VCU Menorah Review
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VCU Menorah Review Winter/Spring 2006
Number 64
For the Enrichment of Jewish Thought

Author’s Reflections

Living through Pain: Psalms and the Search for Wholeness
Waco, TX: Baylor University Press.

by Kristin M. Swenson

I do not look like someone suffering from chronic pain. Naturally, people ask, “Why pain? Whatever made you interested in this topic?” Truth is, several things contributed to my interest in pursuing the project that became Living through Pain: Psalms and the Search for Wholeness. Pain is universal, yet peculiarly personal. Furthermore, pain underscores the intrinsic wholeness of a person as its effects blur the boundaries between physical, mental, emotional, spiritual and social. In the process, pain presses people to ask questions of meaning; to interpret, to try to make sense of, their suffering. Biblical texts are of special interest to me, and I am struck by the enduring power of the psalms. The psalms are universal, yet peculiarly personal; they speak out of the systemic effects of human experience, including pain, and they model the process of a search for meaning. Consequently, I set out to discover how the psalmists tell their pain, wrestle with it, seek meaning, and how/where they find relief. By listening to these ancient voices telling a timeless experience, I hope to offer something not only of biblical scholarship but also to people searching for health/wholeness — their own and/or those for whom they care.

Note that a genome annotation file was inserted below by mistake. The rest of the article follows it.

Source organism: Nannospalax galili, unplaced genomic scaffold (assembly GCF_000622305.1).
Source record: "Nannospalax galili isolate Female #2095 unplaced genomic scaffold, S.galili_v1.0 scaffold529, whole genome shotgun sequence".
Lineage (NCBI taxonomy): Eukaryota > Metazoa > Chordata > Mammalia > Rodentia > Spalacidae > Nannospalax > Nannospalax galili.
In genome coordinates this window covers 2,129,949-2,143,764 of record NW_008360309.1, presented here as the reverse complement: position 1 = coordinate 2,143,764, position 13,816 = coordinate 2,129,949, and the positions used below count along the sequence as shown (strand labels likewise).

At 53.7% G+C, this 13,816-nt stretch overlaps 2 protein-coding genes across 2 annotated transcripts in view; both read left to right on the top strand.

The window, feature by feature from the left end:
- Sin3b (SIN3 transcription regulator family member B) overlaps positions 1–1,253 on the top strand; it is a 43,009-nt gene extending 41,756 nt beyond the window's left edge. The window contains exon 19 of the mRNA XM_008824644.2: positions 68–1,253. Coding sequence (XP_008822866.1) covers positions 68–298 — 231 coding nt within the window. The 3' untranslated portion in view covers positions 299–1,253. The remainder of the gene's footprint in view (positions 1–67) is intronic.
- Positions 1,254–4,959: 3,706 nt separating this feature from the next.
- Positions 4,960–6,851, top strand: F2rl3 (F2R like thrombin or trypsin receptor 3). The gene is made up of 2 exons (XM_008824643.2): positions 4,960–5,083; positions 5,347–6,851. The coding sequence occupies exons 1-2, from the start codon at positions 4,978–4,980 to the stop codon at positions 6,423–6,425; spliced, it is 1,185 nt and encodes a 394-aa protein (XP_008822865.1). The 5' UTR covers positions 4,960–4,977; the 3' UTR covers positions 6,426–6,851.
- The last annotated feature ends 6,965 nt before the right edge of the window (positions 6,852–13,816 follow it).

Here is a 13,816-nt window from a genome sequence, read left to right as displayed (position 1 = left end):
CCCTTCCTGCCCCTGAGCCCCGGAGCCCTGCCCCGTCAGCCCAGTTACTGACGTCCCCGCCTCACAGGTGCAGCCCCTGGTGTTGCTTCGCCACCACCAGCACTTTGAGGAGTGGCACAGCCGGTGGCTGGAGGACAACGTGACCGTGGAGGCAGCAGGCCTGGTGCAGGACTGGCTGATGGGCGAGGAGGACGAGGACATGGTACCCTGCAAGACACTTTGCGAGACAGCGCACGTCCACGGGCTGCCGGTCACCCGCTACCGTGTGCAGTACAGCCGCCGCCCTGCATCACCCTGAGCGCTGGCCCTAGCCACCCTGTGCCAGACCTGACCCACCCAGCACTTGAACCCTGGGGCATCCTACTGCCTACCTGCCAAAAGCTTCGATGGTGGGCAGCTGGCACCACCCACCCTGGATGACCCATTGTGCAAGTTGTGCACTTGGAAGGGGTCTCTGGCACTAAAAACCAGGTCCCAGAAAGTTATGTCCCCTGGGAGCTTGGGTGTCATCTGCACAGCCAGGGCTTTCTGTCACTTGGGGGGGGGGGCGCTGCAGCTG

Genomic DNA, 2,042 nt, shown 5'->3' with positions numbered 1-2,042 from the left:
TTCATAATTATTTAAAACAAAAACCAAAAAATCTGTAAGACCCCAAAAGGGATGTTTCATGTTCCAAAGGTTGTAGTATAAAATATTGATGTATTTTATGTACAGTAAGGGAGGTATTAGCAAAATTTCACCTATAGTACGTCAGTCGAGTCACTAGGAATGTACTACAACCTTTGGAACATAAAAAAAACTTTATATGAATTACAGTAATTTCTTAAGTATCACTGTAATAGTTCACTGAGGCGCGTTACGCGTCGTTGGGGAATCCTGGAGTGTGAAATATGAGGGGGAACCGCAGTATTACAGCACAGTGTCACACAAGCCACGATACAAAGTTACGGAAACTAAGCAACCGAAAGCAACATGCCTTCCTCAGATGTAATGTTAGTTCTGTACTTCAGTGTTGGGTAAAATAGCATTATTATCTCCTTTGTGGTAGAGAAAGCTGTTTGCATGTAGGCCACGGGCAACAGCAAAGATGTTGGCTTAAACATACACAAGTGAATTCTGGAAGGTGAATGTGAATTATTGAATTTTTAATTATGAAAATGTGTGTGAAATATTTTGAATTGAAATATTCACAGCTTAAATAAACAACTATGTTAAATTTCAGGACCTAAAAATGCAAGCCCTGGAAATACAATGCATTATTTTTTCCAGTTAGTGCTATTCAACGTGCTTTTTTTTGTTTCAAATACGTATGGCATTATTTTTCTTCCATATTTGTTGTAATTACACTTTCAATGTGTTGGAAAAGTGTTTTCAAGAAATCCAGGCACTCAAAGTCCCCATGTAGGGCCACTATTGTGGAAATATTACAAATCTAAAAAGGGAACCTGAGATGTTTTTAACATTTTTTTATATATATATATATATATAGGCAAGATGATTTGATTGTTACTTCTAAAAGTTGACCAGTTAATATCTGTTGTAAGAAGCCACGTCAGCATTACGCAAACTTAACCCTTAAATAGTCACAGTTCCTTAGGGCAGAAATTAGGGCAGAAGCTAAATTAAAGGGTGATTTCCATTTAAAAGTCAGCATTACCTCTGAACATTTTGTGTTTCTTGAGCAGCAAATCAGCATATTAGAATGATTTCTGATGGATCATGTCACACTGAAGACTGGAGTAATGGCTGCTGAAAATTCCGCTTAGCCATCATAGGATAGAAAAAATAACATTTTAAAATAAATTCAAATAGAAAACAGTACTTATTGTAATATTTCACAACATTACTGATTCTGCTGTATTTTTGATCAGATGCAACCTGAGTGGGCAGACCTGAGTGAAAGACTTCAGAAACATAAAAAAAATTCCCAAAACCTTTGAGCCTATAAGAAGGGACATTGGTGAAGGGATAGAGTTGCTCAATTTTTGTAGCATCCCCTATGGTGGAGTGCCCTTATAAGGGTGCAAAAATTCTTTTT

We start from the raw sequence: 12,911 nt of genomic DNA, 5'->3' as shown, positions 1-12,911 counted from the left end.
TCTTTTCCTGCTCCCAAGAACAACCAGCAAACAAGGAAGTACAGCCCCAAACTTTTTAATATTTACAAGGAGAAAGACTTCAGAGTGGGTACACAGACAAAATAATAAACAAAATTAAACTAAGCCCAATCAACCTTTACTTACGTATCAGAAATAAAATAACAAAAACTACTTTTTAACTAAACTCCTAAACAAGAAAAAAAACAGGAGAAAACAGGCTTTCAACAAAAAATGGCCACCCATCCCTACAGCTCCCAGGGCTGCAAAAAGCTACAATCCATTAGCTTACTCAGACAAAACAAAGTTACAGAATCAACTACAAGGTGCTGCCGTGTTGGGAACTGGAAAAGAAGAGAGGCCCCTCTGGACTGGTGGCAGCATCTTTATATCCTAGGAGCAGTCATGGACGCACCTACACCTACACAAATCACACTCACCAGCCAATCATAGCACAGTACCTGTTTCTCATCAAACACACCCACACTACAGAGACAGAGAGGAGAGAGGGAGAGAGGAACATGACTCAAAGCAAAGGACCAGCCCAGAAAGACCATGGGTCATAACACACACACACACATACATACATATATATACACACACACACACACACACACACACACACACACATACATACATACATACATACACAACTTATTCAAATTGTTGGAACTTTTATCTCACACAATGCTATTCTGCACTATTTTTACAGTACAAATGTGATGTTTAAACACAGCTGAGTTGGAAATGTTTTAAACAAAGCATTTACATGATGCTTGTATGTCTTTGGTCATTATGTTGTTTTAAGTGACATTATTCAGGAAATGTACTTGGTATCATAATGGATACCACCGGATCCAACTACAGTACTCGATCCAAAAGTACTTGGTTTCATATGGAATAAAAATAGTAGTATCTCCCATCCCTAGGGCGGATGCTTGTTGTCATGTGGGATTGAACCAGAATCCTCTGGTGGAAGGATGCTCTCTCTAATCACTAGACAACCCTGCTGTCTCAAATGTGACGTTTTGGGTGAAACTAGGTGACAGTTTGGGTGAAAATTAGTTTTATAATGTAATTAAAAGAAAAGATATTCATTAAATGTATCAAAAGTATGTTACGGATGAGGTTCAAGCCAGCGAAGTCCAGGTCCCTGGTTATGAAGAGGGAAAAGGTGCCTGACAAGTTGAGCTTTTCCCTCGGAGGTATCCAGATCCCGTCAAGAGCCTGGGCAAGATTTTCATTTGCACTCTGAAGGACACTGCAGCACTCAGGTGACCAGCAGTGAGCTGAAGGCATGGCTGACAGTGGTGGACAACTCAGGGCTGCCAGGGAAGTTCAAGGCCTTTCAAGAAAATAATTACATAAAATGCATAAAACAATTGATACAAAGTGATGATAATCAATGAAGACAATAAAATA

The Bible interprets suffering in a variety of ways, yet the interpretation that comes first to mind for most people is that pain is the deserved punishment for wrongdoing. While this is indeed well represented within biblical texts, it is not the only way that an individual or group’s pain is understood. Jeremiah’s great suffering is due precisely to his love for the community and work as a prophet of integrity; Isaiah describes an unnamed individual or group whose undeserved suffering relieves others; Job’s enduring pain is the product of a wager that the satan makes with God.

Within the collection of psalms we find a variety of interpretations for pain. Although pain presses people to seek meaning, sometimes the answers can get in the way of healing. The psalmists express this search for meaning, and some suggest reasons/answers for their pain. However, those reasons and answers are not the final word. Each psalm moves and changes, frequently altering one proposed reason for pain in light of a different reason. Sometimes the psalmists set aside the quest for meaning, focusing instead on the greater community/world and the psalmist’s place in it. The psalms, then, model the process of interpreting pain without proposing a final answer. Some suggest that while the search itself may be important to healing, finding meaning may not be.